I didn’t find any clichés in “A Passion Denied”. The moral problems which the characters experienced were treated with genuine thought. The conversations between the priest, Father Mac, and the troubled hero, John Brady, were in the category of real world, wise, counseling. The author seemed wise beyond her years. The priest’s advice was “real world” and worth reading and thinking about.

What I Found ‘Edgy’

I did think it was ‘edgy’ to have a character, the wise old woman, re-translate the word ‘submit’ to ‘respect’ in the Bible quote: “Wives, submit to your husbands as to the Lord. For the husband is the head of the wife as Christ is the head of the church, his body, of which he is the Savior. Now as the church submits to Christ, so also wives should submit to their husbands in everything.” Ephesians 5:22-24.

As a man, I like the KJV. However, this interpretation was very true to the character espousing it in the novel. Again, this is the kind of dialogue that you would expect to happen in the real world.

5. It would seem that Real World Christian fiction might render various Bible passages with meanings which not all Christians would agree.

6. “A Passion Denied” mentions actual religious affiliations! That definably is real world. In my over 100 Christian Inspirational novels, all the Christian characters were members of non-denominational churches. In the real world most Christians are actually members of denominational churches. In “A Passion Denied” there is no doubt that the south Boston, Irish families, were Catholic. In the real world of 1920’s that was what they really were.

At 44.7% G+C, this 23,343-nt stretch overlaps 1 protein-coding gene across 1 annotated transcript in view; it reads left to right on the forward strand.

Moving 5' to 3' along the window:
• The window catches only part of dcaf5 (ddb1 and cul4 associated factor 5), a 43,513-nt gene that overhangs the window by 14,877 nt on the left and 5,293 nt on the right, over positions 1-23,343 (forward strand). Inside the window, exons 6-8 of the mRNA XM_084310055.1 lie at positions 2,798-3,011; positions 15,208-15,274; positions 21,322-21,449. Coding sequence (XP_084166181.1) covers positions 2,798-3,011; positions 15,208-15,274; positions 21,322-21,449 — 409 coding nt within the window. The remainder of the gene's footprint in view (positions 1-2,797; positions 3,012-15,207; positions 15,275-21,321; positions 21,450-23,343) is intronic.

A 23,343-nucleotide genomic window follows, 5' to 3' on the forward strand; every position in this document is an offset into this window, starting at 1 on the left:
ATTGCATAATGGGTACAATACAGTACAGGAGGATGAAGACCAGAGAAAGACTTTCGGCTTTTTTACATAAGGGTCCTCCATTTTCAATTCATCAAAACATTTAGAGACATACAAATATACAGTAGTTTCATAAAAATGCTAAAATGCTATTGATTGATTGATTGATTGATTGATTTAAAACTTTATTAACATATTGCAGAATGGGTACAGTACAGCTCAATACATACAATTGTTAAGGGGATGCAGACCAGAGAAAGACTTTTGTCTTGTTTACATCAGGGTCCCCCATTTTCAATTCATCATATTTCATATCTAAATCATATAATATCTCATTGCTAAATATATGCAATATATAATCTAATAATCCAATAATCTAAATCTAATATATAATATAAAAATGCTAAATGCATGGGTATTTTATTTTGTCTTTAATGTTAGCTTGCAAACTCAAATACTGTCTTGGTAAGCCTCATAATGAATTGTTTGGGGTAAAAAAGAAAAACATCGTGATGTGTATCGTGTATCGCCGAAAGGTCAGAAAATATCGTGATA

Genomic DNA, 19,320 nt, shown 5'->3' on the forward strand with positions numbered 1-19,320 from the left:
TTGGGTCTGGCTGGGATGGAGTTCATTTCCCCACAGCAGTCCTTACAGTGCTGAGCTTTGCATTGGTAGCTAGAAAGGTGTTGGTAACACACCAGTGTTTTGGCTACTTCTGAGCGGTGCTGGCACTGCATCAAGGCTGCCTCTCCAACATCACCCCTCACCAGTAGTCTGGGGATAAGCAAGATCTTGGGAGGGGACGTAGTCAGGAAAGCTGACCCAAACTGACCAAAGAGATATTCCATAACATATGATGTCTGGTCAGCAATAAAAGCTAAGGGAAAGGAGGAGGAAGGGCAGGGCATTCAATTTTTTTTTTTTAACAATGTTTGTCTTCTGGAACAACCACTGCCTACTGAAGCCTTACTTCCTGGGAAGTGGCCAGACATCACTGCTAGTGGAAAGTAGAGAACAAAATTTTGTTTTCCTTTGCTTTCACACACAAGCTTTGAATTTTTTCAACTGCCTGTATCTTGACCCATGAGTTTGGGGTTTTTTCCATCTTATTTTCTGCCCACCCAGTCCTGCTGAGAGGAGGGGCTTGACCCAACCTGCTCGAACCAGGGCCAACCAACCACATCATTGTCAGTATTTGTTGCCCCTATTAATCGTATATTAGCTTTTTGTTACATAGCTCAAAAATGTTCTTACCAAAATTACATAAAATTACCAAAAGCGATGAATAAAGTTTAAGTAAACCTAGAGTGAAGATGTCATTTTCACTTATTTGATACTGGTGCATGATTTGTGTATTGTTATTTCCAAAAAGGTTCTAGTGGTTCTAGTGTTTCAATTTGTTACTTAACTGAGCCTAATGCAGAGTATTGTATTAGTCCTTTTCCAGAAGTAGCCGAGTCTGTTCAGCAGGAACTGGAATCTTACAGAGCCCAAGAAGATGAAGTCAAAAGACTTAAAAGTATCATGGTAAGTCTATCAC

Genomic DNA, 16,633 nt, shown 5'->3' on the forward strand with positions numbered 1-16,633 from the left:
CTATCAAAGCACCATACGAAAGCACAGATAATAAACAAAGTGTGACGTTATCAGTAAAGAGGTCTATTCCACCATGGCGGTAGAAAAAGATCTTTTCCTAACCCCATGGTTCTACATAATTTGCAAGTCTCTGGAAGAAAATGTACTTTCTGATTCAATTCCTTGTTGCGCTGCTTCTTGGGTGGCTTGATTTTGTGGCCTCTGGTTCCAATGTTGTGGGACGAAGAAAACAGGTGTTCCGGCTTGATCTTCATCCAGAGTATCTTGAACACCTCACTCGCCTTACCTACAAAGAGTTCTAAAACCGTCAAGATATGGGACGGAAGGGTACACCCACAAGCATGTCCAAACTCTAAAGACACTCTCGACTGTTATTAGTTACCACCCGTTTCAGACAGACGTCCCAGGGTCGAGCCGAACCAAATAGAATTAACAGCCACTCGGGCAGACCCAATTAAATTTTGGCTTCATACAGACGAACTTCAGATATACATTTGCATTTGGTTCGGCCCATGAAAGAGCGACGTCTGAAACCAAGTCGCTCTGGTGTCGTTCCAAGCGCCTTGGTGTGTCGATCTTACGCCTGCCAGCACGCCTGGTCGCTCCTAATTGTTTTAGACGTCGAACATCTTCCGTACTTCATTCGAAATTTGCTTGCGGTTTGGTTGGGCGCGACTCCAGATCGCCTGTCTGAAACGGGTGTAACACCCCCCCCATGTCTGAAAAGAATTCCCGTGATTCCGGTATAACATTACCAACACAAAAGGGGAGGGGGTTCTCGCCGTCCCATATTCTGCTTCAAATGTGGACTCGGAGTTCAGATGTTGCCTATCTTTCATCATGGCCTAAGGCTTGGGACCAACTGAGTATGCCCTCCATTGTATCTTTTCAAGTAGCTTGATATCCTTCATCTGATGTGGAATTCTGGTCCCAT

A Strong Christian Book

For all its real world ‘edgy’ attributes, “A Passion Denied” is a strong Christian book. It demonstrates abstinence, avoids pre-marital sex, and provides a healthy and even glorious view of the manifestation of physical love between a husband and wife. Marriage is a holy sacrament and the love within that union should be blessed.

The Honesty in “A Passion Denied”

If ‘edgy’ equates to honesty, then it was this honesty that I enjoyed most in “A Passion Denied”.

About the Cover Art

On the cover of “A Passion Denied” you will find this quote:

“This Isn’t Your Mother’s Inspirational Fiction!”
By Romantic Times Book Reviews

This may be true, however, the cover art could easily be your grandmother’s cover art. No doubt the cover art is excellent, indeed, it is beautiful -- but it sends the wrong message. What in this cover art suggests that “A Passion Denied” is an ‘edgy’ Christian romance? Nothing!

If the goal is to develop a Real World ‘edgy’ Christian sub-genre, then a new look and feel will be necessary. Just think about the unique cover art that current new sub-genres display. I specifically have chick lit in mind. Chick Lit book covers ‘say’ Chick Lit loud and clear even though books come from different publishers.

There needs to be a new ‘look’ – a modern look – even when the book is an historical. Publishers would be advised to cooperate in creating the same look and feel. Perhaps there could even be a logo as in have a drawing of the earth with a cross behind it rising above the North Pole. What I suggest is making it very easy for a buyer to identify the ‘edgy’ Christian fiction when looking at books for sale.